Professor Del Loewenthal What is post-existentialism?
Professor Lowenthal provides this introduction: “Post-existentialism is an attempt to offer a space where we might still be able to think about how alienated we are through valuing existential notions such as experience and meaning (e.g. Heidegger, Merleau-Ponty); whilst questioning other aspects such as existentialism’s inferred narcissism and the place it has come to take up with regard to such aspects as psychoanalysis and the political. Consideration is also given to the extent to which we might include some implications of more recent ideas—for example, those of Saussure, Levinas, Derrida, Foucault, Lacan, and Wittgenstein without becoming too caught up in them”
Del Loewenthal is Professor of Psychotherapy and Counselling and directs the Research Centre for Therapeutic Education, Department of Psychology, University of Roehampton, UK, where he also convenes Doctoral programmes. Del is also a Visiting Professor at Auckland University of Technology, New Zealand and the University of Athens, Greece.
Del is an existential-analytic psychotherapist (having trained at the Philadelphia Association, London, established by R.D. Laing and others), chartered psychologist and photographer. He chairs the Southern Association for Psychotherapy and Counselling’s (SAFPAC’s) Critical Existential-Analytic UKCP/UPCA Psychotherapy Training Programme at Roehampton; and both the Universities Psychotherapy and Counselling Association and the Universities Training College. He is co-founder of the Society for Critical Psychotherapy and founding editor of the European Journal of Psychotherapy and Counselling (Routledge).
Del’s recent books include: Post-existentialism and the psychological therapies: Towards a therapy without foundations (Karnac, 2011), Phototherapy and Therapeutic Photography in a Digital Age (Routledge 2013), Relational Psychotherapy, Psychoanalysis and Counselling: Appraisals and reappraisals (with Andrew Samuels, Routledge, 2014), Critical Psychotherapy, Psychoanalysis and Counselling: Implications for practice (Palgrave Macmillan 2015) and Existential Psychotherapy and Counselling after Postmodernism (Routledge, 2017).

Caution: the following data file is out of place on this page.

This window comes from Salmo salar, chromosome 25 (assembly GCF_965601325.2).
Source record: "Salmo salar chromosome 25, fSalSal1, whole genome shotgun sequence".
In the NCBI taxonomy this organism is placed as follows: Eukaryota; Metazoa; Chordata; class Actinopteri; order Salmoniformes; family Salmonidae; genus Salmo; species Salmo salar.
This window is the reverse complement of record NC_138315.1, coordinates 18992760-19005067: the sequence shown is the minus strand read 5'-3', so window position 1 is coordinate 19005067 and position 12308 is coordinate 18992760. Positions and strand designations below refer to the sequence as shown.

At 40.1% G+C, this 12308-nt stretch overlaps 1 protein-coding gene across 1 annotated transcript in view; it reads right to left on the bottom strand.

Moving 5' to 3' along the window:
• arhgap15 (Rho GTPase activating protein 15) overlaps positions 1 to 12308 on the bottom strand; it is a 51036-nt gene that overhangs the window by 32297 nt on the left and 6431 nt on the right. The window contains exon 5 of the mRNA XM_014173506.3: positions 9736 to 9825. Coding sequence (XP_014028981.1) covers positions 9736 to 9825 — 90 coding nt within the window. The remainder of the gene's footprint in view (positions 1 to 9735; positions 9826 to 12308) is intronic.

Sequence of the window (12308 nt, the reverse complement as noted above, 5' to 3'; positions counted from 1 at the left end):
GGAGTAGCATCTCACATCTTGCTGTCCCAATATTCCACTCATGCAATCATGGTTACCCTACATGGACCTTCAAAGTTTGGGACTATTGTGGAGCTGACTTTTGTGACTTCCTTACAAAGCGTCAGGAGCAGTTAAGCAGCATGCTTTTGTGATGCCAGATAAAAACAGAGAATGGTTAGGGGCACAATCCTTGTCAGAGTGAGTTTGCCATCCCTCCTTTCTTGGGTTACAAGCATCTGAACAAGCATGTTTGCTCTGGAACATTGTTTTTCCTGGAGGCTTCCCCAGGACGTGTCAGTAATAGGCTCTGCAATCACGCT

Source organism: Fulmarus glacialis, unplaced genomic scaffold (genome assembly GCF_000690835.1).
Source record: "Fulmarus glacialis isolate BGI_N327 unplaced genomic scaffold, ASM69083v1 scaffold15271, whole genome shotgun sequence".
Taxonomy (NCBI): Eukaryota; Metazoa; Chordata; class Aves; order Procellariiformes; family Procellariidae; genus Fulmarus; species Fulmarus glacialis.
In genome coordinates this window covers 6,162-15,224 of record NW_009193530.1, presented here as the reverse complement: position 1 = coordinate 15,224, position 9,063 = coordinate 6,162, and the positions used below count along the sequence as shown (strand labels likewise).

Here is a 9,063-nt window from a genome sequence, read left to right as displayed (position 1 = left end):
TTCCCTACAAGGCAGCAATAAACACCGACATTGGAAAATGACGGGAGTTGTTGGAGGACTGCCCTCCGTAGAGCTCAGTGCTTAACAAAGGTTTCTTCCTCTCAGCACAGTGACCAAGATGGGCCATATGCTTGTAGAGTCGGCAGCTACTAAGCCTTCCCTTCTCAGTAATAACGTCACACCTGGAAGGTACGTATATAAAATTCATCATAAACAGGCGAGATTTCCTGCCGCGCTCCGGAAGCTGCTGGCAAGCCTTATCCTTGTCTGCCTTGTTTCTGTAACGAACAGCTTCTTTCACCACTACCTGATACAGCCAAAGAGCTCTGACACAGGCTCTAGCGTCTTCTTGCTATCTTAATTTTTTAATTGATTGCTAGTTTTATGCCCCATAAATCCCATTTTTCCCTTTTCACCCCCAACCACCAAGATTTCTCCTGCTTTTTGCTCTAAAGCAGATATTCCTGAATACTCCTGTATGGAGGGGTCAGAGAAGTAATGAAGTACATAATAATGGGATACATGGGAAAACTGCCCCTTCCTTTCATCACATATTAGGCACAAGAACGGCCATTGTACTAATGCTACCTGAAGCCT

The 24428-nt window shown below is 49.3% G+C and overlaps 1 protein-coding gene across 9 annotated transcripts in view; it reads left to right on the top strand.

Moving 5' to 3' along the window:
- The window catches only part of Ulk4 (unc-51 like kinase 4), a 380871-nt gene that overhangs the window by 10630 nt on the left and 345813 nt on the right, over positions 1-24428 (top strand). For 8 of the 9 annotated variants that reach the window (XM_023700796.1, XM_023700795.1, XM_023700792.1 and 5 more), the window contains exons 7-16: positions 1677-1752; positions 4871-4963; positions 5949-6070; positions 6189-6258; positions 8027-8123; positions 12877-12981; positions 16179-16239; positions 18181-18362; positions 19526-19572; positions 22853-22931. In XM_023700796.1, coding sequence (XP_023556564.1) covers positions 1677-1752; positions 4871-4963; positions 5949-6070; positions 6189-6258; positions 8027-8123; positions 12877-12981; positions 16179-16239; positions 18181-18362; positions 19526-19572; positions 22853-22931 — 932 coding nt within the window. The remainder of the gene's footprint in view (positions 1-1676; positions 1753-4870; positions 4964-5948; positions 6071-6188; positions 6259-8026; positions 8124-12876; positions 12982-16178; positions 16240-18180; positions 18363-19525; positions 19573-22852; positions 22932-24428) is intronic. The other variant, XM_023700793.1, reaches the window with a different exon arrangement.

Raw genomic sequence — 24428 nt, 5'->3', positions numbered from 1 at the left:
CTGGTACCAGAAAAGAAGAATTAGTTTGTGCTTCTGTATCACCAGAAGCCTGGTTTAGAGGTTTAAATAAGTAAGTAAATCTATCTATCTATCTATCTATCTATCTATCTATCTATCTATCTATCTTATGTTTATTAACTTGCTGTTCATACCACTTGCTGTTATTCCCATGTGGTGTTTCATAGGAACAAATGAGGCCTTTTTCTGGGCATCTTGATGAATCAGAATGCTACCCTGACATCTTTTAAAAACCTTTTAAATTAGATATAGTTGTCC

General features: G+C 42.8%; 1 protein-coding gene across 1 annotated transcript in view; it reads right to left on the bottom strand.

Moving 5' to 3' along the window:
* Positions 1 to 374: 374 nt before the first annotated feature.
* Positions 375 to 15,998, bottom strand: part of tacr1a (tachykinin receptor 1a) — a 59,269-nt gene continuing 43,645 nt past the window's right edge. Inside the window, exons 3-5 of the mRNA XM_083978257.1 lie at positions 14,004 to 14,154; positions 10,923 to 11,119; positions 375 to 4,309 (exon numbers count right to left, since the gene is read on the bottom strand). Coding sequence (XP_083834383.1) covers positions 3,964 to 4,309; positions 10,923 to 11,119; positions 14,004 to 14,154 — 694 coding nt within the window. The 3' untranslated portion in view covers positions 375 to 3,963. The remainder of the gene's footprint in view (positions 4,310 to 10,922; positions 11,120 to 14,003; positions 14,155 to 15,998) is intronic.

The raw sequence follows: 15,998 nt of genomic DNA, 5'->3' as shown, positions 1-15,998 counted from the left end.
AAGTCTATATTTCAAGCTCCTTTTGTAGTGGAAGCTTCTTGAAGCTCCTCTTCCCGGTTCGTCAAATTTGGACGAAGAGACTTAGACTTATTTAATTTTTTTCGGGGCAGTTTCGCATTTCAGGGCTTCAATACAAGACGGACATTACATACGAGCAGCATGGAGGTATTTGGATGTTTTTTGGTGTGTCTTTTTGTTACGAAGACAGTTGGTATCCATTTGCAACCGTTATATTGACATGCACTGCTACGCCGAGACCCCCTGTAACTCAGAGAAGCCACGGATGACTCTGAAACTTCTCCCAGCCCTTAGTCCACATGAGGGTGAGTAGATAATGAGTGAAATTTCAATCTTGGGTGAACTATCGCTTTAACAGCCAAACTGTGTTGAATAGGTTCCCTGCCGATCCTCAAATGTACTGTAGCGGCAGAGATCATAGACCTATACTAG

Very Brief Therapeutic Consultations: What Can Be Achieved?
In this session, I will discuss what might be gained from very brief therapy consultations of 30 minutes or less. I will demonstrate how I work in this modality with volunteers from the audience wishing to to be helped with genuine concerns. This work will then be discussed by those present.
Windy Dryden is Emeritus Professor of Psychotherapeutic Studies at Goldsmiths University of London. He works part-time in independent practice of therapy and coaching/
Lecture by Paul Atkinson: Heart and soul in the grip of neoliberalism.
Can we psychotherapists take responsibility for our contribution to the slow death of the welfare state and the post-war social contract? In 1981, in a Sunday Times interview with Ronald Butt, Margaret Thatcher captured the spirit of the emergent zeitgeist when she said: ‘Economics are the method: the object is to change the soul’. We are now in the fourth decade of a period in which markets, and in particular financial markets, are supposed to mediate social, psychological and relational values – the kind of values we therapists profess. Significantly, psychological life and mental health are growing concerns for the management of neoliberal market economies, as we have seen in the marriage of state therapy and cognitive behavioural psychology. With workfare replacing welfare, IAPT teams co-locating in Job Centres, and the psycho-compulsion of benefit claimants with mental health problems becoming a norm, groups of therapists, mental health activists and benefits campaigners have begun to campaign together to oppose the collusion of the psy professions and mental health charities with punitive DWP policies. I will talk about how these campaigns have been developing, and ask the audience for their own thoughts and experience of psychotherapy’s contribution to the neoliberal project.